Decision-makers in all fields are often faced with diverse and contradictory policy options. Increasingly, decisions seem to be based on ideology and institutional interests rather than an honest assessment of the merits of each option. In some cases, the fact that future outcomes are rarely knowable is even used to justify poor decision-making processes. This paper offers a critique of an established foreign policy tool that is still widely used by the great powers, the sale or grant of conventional arms, solely in terms of the assumptions that underlie the practice. Identifying these assumptions, including deeply held beliefs about the nature of arms, security and political influence, offers the most effective avenue for challenging the continued use of this foreign policy tool. By specifically identifying a series of related assumptions which collectively constitute the policy tool, it is possible to offer a powerful and systematic assessment of the validity of current practices that goes beyond any of the analyses that critics currently offer.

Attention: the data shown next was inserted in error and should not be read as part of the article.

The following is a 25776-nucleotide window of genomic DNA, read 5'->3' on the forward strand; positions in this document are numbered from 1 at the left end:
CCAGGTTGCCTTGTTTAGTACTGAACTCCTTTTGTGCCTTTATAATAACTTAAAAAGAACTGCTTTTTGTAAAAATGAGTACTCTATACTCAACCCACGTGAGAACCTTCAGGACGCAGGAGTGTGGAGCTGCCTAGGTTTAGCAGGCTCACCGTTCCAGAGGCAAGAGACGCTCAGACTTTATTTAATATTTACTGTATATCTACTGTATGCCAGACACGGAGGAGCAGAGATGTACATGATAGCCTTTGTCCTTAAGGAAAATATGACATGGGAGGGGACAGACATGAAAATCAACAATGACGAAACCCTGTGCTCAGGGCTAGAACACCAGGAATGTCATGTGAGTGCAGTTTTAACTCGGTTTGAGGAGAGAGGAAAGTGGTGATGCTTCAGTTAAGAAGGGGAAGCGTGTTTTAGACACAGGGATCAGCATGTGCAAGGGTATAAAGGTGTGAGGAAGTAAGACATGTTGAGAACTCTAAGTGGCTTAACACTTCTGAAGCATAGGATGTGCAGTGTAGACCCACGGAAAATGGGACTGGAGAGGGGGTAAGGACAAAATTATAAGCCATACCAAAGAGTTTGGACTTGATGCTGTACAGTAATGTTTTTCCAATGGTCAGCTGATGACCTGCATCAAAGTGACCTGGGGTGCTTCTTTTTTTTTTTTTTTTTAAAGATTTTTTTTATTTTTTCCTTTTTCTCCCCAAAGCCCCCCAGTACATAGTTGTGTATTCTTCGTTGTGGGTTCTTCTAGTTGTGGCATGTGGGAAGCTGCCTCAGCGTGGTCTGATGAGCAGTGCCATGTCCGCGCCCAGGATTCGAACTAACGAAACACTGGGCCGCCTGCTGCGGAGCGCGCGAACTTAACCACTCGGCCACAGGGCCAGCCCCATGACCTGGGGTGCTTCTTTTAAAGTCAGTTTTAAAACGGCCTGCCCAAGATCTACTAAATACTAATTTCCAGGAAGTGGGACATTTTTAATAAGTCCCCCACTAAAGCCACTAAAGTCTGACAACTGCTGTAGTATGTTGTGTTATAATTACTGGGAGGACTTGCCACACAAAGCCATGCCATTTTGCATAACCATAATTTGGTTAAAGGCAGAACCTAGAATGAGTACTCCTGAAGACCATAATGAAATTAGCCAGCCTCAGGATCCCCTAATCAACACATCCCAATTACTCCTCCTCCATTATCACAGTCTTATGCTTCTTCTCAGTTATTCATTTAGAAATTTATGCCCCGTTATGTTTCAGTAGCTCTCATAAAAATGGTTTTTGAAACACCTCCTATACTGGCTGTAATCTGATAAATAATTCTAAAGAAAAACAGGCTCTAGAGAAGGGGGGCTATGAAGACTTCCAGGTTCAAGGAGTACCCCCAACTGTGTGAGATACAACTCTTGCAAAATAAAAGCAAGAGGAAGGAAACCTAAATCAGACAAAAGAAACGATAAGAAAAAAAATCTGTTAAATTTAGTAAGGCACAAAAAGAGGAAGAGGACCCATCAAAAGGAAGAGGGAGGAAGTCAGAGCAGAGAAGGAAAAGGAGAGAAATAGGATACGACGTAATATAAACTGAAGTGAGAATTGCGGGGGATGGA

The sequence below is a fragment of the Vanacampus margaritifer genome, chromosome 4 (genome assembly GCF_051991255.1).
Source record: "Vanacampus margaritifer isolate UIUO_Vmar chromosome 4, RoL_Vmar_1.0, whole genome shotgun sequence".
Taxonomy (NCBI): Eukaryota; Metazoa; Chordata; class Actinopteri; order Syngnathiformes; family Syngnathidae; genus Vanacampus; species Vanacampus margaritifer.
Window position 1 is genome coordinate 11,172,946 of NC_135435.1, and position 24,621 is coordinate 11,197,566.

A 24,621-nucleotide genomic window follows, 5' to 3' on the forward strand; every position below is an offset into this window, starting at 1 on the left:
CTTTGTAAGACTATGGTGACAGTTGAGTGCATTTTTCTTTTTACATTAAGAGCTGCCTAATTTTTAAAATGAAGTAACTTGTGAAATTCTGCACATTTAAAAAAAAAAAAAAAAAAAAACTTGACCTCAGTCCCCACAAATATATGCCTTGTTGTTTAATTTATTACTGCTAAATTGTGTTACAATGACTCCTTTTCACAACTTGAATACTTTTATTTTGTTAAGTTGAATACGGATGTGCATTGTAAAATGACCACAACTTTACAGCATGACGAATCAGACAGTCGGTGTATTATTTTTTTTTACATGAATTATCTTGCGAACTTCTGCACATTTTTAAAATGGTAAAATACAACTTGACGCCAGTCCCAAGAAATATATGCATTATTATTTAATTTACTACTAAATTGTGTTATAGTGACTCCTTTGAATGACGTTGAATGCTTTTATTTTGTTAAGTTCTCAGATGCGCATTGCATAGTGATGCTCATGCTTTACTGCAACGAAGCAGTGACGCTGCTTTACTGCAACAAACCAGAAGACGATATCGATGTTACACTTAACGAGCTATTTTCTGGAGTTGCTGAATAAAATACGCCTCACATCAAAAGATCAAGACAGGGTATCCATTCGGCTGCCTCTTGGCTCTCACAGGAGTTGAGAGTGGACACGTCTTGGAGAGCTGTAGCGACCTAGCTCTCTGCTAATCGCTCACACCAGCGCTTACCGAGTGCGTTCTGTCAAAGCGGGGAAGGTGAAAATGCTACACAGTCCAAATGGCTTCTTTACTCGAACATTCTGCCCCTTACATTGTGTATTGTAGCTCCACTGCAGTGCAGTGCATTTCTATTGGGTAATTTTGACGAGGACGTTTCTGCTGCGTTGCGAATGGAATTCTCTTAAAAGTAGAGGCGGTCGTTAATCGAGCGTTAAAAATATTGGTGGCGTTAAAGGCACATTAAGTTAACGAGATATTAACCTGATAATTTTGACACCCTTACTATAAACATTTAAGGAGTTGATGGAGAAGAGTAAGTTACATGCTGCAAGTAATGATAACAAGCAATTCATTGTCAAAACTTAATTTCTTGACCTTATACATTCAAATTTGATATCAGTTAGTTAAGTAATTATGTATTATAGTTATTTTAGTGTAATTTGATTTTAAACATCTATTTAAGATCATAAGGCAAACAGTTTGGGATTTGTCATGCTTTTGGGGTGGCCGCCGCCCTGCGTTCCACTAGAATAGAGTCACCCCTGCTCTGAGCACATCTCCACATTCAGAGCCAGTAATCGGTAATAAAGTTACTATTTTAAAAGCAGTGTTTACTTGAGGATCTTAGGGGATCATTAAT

While this approach is not necessarily ground-breaking, the current political discourse tends to focus far too much on competing and unverifiable predictions of the future consequences of policy choices, and would benefit from a more rigorous analysis of the cognitive bedrock on which all policy recommendations rest. Investigating an area deeply enough to understand the ideas that lie at the heart of the various tools of choice offers insight into, for example, which are more or less situational, which are overly reliant on specific ideologies and which are best supported by historical data. As such, a study that focuses on identifying and analyzing the assumptions underlying this prominent foreign policy tool has much to offer other areas of public policy analysis, as well as the arms control and foreign policy communities.
|Keywords:||Arms Trade, Arms Transfers, Assumptions, Conventional Arms, Conventional Arms Control, Critical Security Studies, Foreign Policy Analysis|
Assistant Professor, Faculty of Intercultural Communications, Rikkyo University, Ikebukuro, Tokyo, Japan
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